Patent application title: High-throughput assay for virus entry and drug screening
Robert A. Davey (Galveston, TX, US)
Andrey Kolokoltsov (Galveston, TX, US)
IPC8 Class: AA61K3576FI
Class name: Drug, bio-affecting and body treating compositions whole live micro-organism, cell, or virus containing virus or bacteriophage
Publication date: 2008-12-04
Patent application number: 20080299085
Patent application title: High-throughput assay for virus entry and drug screening
Robert A. Davey
Benjamin Aaron Adler, Ph.D., J.D.;Adler & Associates
Origin: HOUSTON, TX US
IPC8 Class: AA61K3576FI
The present invention provides a rapid virus entry/binding detection
assay. An enzyme such as luciferase was incorporated at the C-terminal
end of viral envelope proteins of the HIV Nef protein that would
specifically associate with cell membranes to deliver the enzyme into
viral particles upon viral assembly. Virus entry/binding can then be
assayed by determining the enzymatic activities in infected cells. The
assay allows high-throughput non-radioactive detection of virus entry
within 30 minutes after virus-cell contact. This assay provides high
signal to noise ratio and is useful for screening compounds that affect
virus-cell binding and entry. The design also permits packaging of
potential therapeutic proteins into functional virus particles and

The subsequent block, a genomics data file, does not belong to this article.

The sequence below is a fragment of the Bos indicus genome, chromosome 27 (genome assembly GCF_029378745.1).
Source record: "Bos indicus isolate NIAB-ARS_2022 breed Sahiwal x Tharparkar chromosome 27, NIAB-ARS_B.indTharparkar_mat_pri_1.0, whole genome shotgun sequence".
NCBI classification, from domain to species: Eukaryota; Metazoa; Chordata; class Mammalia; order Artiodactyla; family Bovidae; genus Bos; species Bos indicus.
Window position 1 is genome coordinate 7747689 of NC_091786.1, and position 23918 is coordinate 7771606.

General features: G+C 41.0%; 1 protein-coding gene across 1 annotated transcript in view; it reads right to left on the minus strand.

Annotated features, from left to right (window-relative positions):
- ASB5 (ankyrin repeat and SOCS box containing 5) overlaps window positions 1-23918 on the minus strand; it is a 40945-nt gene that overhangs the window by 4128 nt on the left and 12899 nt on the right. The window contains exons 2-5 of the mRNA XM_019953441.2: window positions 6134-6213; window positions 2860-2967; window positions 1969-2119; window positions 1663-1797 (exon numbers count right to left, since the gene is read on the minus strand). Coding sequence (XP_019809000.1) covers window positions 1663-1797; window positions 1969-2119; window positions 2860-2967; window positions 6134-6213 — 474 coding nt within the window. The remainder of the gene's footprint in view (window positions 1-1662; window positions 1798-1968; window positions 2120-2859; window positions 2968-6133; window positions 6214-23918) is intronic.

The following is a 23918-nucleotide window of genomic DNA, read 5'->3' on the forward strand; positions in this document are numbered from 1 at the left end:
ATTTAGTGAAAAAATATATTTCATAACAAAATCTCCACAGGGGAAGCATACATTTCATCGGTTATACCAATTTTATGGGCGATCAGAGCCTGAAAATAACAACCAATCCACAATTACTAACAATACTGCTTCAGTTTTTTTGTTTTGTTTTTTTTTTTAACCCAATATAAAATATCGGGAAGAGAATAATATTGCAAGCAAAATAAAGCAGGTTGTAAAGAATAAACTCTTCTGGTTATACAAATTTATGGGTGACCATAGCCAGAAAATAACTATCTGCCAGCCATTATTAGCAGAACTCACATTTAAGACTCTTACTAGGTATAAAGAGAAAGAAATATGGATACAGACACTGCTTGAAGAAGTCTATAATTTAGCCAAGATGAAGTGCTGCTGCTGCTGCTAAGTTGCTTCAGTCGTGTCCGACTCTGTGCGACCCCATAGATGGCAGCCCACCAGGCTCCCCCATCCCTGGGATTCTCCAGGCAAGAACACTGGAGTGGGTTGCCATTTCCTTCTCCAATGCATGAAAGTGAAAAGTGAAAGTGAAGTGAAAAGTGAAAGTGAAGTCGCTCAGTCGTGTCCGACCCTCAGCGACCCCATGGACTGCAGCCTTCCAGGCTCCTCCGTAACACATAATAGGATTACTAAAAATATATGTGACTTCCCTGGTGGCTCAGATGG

delivering them to specific cellular targets.
1. A pharmaceutical composition comprising a pharmaceutically acceptable
carrier and a therapeutic protein-containing virus, said virus comprises
(i) wild type envelope protein and (ii) a fusion protein comprising a
therapeutic protein attached to the C-terminal end of a viral envelope
2. The composition of claim 1, wherein the therapeutic protein is a toxin, a chemotherapeutic agent, an immune stimulant, a cytotoxic agent or a radioisotope.
3. The composition of claim 1, wherein the fusion protein comprises an envelope protein of murine leukemia virus or HIV Nef protein.
4. The composition of claim 1, wherein the wild type envelope protein is from a a murine leukemia virus, a human immunodeficiency virus, a retrovirus, a Vesicular Stomatitis virus, an Arenaviruses, a Hanta virus, an Ebola virus, or a Venezuelan Equine Encephalitis virus.
5. A method of receptor-dependent targeted delivery of a therapeutic protein, said method comprising the step of:delivering the therapeutic protein-containing virus comprising the pharmaceutical composition of claim 1 to target cells, wherein binding of the wild type viral envelope protein comprising said virus mediates receptor-dependent delivery of the therapeutic protein.